Good Time Girls
“Harlots” on Hulu
Hulu’s new series “Harlots” is a fine example of truth in advertising. A clear attempt to hook viewers of Cinemax/Showtime’s randier, late-night offerings, the series introduces viewers to the colorful, skin-filled world of 18th century British prostitution.
Filled to the brim with nudity and rumpy-pumpy action, the series is set in 1763 London. Margaret Wells (Samantha Morton from Sweet and Lowdown, Morvern Callar and Minority Report) is the ambitious madam of a mid-range brothel in London’s Covent Garden neighborhood. Margaret is eyeing a move up in the world, hoping to secure a fancier location for her expanding business. This puts her in the sights of crosstown rival Ms. Quigley (Lesley Manville from Secrets & Lies,Vera Drake and Maleficent), a snooty madam whose girls dance, speak French and can converse about art. Eager to crush her low-rent rival, Quigley starts an all-out war by siccing the local morals squad on Wells’ house of ill repute. The ensuing legal fallout strains Margaret’s finances and forces her to up her plans to auction off the virginity of her youngest daughter, Lucy (Eloise Smyth from “Fortitude”).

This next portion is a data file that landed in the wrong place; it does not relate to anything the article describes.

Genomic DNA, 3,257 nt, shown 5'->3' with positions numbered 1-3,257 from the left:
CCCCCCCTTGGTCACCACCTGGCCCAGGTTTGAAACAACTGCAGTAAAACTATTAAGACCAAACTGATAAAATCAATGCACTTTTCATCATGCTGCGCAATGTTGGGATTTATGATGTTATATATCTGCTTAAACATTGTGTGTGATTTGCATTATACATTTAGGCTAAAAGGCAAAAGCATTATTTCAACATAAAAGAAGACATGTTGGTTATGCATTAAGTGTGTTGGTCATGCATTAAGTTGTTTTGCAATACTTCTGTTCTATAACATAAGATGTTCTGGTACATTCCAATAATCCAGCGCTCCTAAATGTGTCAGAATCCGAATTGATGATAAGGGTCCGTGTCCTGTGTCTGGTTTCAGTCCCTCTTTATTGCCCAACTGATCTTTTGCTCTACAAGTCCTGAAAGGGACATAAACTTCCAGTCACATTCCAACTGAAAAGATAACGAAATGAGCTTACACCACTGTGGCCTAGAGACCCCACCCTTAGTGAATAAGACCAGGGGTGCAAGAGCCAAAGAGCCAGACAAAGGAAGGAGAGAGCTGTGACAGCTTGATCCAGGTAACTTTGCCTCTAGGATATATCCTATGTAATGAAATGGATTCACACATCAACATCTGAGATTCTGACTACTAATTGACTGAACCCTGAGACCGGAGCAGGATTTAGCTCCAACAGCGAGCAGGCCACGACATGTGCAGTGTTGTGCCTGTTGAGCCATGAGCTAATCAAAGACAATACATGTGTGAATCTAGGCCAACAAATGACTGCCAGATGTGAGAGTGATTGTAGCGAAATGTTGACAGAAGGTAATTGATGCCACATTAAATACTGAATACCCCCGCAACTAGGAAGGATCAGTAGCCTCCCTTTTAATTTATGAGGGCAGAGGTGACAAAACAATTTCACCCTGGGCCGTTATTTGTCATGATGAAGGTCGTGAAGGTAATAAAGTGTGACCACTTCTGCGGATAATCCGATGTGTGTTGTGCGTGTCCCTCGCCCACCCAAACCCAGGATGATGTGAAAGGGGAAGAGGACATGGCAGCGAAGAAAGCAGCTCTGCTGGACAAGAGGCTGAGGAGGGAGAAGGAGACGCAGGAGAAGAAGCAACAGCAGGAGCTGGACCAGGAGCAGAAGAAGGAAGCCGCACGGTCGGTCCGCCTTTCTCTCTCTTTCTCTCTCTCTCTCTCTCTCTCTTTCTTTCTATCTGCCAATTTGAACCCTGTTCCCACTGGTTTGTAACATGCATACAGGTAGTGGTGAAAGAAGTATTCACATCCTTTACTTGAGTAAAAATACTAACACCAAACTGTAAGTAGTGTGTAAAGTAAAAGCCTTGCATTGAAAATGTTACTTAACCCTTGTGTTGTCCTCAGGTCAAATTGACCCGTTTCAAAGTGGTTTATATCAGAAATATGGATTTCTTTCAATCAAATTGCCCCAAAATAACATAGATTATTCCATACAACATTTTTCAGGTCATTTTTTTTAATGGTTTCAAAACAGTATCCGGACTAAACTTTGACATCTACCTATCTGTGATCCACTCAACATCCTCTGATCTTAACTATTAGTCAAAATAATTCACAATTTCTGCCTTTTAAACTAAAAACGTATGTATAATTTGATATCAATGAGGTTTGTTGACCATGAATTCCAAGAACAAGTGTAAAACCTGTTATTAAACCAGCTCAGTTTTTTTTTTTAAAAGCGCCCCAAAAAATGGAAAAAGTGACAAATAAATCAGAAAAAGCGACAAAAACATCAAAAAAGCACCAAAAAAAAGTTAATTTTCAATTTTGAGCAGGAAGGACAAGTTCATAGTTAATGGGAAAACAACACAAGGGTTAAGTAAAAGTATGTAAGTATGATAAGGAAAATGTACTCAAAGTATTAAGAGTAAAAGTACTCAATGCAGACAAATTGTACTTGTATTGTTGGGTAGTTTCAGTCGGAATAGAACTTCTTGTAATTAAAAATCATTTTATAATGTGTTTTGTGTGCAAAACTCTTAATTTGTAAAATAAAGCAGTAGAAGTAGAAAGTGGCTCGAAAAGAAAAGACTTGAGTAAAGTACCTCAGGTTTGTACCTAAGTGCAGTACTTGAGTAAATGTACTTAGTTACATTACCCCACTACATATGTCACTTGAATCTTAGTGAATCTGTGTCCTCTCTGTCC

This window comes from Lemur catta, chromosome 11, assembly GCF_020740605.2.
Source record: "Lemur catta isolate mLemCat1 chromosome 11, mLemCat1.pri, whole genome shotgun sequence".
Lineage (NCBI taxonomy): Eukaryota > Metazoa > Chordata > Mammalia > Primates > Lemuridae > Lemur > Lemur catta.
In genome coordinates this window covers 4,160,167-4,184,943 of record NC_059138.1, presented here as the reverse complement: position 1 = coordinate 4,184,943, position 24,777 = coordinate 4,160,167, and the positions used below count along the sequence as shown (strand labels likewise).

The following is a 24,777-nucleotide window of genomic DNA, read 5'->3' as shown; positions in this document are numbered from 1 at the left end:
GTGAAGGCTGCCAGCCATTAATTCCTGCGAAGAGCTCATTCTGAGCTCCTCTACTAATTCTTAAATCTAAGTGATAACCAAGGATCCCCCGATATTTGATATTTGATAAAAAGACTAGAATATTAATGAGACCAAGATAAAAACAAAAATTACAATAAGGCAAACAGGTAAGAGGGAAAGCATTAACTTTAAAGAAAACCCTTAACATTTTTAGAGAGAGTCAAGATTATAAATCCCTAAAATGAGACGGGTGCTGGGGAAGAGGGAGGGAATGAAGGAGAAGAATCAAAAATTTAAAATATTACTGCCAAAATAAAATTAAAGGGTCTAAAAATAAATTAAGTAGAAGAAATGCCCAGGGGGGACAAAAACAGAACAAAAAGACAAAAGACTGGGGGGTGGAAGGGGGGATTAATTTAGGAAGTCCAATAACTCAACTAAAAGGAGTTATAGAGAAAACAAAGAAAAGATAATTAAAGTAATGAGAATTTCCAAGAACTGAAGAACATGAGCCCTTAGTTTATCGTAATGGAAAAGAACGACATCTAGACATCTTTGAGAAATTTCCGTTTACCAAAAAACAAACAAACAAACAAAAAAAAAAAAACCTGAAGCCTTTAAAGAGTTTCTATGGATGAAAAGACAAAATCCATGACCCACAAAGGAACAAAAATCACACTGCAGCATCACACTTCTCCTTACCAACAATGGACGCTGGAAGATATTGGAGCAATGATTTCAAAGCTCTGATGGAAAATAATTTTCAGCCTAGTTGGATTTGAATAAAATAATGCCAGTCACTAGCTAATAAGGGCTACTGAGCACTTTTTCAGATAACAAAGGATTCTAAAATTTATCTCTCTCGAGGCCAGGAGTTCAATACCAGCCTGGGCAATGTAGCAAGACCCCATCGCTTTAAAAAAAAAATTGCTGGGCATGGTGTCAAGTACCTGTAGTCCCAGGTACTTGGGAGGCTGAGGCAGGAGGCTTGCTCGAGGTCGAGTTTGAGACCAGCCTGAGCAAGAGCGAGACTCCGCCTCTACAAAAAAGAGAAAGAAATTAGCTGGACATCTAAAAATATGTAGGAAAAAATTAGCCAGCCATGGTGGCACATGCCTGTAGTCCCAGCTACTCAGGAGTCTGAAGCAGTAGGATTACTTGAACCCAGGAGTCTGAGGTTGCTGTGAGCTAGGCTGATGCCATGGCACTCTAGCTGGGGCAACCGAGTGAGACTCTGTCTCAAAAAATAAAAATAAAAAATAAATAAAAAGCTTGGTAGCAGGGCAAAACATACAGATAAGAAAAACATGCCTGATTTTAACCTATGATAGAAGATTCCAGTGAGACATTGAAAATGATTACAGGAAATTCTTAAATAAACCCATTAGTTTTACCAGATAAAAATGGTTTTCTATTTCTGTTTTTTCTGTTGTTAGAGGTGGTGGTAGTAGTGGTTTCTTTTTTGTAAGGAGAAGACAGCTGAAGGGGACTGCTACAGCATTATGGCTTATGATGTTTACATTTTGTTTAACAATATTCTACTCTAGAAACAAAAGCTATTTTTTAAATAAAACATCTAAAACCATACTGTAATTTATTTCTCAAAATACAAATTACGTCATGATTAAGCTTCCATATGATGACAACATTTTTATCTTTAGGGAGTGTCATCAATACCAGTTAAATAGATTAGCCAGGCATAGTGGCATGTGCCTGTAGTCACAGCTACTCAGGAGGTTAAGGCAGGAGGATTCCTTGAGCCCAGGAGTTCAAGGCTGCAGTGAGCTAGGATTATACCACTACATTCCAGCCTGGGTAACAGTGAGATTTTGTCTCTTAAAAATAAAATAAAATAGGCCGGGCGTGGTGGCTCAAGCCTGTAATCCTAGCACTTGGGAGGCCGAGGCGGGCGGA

In other, ongoing plotlines, Lucy’s older sister Charlotte (Jessica Brown Findlay, Lady Sybil from “Downton Abbey”) considers selling herself exclusively to a local lord for a big payday. Also, one of Margaret’s highest-earning whores (Holli Dempsey) finds herself poached by the scheming Ms. Quigley. Throw in a few more kinky lords and ladies, and we’ve got the recipe for a naughty good time.
“Harlots” isn’t exactly PBS “Masterpiece Theatre” material. The costumes are fancy, the neighborhoods are historic-looking. But the narrative about warring prostitutes and the perverts who love them is unabashedly trashy. There are, of course, vague explorations of women’s roles in Georgian London (where one in five women is employed as a a prostitute, the show’s opening crawl informs us.) Co-creators Alison Newman and Moira Buffini are known as a longtime actress (“EastEnders”) and screenwriter (Tamara Drewe), respectively. But this isn’t some politically correct, BBC-approved history lesson. These are clearly the cleanest, most well-manicured, least pox-riddled prostitutes in the history of London. So much for historical realism. The pace of the show is fast, the nudity is frequent and the musical accompaniment is an amped-up rock-and-roll good time—all of which clues you in as to what kind of show “Harlots” really is. This one’s a well-dressed, often undressed guilty pleasure.